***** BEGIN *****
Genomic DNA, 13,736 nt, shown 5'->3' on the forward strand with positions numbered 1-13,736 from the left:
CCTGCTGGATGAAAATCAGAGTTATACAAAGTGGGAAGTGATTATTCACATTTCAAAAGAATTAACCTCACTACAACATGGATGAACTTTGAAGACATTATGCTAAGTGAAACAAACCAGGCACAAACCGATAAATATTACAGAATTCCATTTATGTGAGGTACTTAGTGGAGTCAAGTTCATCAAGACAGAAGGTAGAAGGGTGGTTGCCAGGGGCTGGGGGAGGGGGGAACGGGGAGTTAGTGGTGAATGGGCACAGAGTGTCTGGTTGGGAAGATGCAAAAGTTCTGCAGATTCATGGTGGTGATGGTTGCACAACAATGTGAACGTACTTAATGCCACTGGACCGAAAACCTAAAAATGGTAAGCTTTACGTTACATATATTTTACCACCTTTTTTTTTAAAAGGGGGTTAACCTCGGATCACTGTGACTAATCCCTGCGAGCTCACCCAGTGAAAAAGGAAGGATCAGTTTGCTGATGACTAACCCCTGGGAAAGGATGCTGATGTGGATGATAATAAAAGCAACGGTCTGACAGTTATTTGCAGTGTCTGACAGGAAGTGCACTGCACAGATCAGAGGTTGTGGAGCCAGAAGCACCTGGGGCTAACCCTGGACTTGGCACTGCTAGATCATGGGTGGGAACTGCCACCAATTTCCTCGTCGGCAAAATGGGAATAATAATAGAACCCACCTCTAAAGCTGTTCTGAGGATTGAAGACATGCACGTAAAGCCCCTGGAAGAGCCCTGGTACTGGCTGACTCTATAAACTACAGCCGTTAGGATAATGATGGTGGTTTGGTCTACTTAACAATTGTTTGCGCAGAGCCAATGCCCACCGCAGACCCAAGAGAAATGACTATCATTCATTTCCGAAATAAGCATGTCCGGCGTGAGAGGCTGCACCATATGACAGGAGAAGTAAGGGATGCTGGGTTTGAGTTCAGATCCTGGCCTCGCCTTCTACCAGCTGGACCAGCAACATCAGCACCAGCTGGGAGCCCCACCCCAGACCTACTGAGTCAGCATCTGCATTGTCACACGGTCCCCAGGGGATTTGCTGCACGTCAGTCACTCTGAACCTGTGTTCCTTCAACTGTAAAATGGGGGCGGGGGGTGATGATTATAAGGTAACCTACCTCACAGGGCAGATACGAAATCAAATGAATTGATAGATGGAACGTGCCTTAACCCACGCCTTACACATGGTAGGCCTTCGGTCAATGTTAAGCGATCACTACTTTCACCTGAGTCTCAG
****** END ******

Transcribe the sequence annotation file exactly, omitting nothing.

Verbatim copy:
Genomic DNA, 13,736 nt, shown 5'->3' on the forward strand with positions numbered 1-13,736 from the left:
CCTGCTGGATGAAAATCAGAGTTATACAAAGTGGGAAGTGATTATTCACATTTCAAAAGAATTAACCTCACTACAACATGGATGAACTTTGAAGACATTATGCTAAGTGAAACAAACCAGGCACAAACCGATAAATATTACAGAATTCCATTTATGTGAGGTACTTAGTGGAGTCAAGTTCATCAAGACAGAAGGTAGAAGGGTGGTTGCCAGGGGCTGGGGGAGGGGGGAACGGGGAGTTAGTGGTGAATGGGCACAGAGTGTCTGGTTGGGAAGATGCAAAAGTTCTGCAGATTCATGGTGGTGATGGTTGCACAACAATGTGAACGTACTTAATGCCACTGGACCGAAAACCTAAAAATGGTAAGCTTTACGTTACATATATTTTACCACCTTTTTTTTTAAAAGGGGGTTAACCTCGGATCACTGTGACTAATCCCTGCGAGCTCACCCAGTGAAAAAGGAAGGATCAGTTTGCTGATGACTAACCCCTGGGAAAGGATGCTGATGTGGATGATAATAAAAGCAACGGTCTGACAGTTATTTGCAGTGTCTGACAGGAAGTGCACTGCACAGATCAGAGGTTGTGGAGCCAGAAGCACCTGGGGCTAACCCTGGACTTGGCACTGCTAGATCATGGGTGGGAACTGCCACCAATTTCCTCGTCGGCAAAATGGGAATAATAATAGAACCCACCTCTAAAGCTGTTCTGAGGATTGAAGACATGCACGTAAAGCCCCTGGAAGAGCCCTGGTACTGGCTGACTCTATAAACTACAGCCGTTAGGATAATGATGGTGGTTTGGTCTACTTAACAATTGTTTGCGCAGAGCCAATGCCCACCGCAGACCCAAGAGAAATGACTATCATTCATTTCCGAAATAAGCATGTCCGGCGTGAGAGGCTGCACCATATGACAGGAGAAGTAAGGGATGCTGGGTTTGAGTTCAGATCCTGGCCTCGCCTTCTACCAGCTGGACCAGCAACATCAGCACCAGCTGGGAGCCCCACCCCAGACCTACTGAGTCAGCATCTGCATTGTCACACGGTCCCCAGGGGATTTGCTGCACGTCAGTCACTCTGAACCTGTGTTCCTTCAACTGTAAAATGGGGGCGGGGGGTGATGATTATAAGGTAACCTACCTCACAGGGCAGATACGAAATCAAATGAATTGATAGATGGAACGTGCCTTAACCCACGCCTTACACATGGTAGGCCTTCGGTCAATGTTAAGCGATCACTACTTTCACCTGAGTCTCAG